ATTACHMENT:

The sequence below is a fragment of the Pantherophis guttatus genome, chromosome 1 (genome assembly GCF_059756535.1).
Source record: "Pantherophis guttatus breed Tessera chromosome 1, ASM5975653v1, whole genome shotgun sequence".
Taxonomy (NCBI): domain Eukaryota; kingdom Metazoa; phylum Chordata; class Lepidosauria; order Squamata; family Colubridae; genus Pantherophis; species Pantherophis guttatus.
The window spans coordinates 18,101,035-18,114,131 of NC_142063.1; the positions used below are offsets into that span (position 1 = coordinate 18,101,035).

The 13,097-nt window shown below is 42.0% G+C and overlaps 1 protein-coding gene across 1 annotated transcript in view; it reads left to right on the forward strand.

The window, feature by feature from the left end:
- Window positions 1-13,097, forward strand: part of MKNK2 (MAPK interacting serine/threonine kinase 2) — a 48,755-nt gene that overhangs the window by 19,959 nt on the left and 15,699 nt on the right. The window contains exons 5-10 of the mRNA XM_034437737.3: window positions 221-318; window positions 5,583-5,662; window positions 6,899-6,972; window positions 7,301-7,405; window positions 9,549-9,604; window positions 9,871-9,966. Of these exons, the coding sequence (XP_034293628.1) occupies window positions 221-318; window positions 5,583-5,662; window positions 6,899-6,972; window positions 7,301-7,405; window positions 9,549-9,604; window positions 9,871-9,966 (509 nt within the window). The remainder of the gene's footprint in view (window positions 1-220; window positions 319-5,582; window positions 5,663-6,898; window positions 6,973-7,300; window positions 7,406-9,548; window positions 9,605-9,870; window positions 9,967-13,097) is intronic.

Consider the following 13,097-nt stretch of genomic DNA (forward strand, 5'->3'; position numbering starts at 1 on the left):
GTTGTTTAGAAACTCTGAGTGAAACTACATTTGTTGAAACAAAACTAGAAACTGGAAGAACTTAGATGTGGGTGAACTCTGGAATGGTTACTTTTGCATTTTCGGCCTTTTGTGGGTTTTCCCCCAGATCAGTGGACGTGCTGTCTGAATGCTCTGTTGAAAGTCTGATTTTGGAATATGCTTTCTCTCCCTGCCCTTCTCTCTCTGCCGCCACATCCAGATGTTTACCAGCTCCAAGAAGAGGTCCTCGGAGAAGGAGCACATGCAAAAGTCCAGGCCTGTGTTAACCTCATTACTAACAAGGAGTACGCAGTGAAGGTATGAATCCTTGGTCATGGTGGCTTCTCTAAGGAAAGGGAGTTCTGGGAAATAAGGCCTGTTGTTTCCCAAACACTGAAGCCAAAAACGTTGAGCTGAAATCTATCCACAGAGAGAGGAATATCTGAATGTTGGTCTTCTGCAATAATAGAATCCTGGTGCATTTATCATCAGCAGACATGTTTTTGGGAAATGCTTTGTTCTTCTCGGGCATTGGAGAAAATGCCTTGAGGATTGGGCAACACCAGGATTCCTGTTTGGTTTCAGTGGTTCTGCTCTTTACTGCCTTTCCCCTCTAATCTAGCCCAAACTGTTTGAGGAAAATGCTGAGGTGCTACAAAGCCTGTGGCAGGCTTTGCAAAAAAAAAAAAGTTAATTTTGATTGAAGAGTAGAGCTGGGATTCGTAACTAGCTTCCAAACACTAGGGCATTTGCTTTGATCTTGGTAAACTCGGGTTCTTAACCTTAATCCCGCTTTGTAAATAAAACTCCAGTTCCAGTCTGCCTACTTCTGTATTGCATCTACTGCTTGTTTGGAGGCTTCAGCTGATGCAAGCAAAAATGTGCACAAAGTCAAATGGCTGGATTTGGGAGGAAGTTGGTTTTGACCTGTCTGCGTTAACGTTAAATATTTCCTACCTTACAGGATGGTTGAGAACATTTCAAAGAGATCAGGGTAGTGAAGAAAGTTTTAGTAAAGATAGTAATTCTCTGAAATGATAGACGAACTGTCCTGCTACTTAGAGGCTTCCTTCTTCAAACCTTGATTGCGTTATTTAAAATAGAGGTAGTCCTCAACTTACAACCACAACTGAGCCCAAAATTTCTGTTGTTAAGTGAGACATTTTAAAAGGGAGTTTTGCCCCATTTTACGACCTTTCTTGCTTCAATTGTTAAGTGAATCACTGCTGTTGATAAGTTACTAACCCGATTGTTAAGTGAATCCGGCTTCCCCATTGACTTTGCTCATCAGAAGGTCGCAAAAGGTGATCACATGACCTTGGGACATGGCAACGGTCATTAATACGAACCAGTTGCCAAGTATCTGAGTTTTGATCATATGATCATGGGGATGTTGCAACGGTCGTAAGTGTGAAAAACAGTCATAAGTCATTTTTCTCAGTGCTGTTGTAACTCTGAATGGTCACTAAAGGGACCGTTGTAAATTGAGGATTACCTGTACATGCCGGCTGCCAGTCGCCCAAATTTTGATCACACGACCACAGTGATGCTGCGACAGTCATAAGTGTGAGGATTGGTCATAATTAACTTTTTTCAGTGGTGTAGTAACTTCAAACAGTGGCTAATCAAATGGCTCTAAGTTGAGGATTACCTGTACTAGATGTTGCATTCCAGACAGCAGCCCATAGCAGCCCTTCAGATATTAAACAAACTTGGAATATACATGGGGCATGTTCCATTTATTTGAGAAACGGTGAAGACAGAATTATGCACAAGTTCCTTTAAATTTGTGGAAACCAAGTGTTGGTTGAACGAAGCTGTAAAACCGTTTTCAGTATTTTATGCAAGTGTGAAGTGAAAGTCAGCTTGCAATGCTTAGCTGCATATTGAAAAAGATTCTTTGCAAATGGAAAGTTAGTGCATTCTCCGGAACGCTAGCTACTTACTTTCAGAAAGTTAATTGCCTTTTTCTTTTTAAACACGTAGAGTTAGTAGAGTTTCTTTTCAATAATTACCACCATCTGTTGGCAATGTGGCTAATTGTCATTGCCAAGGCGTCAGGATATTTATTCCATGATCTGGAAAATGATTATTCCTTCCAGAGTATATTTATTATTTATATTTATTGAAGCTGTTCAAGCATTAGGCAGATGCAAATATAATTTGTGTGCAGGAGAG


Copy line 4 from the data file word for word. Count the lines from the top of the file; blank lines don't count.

The window spans coordinates 18,101,035-18,114,131 of NC_142063.1; the positions used below are offsets into that span (position 1 = coordinate 18,101,035).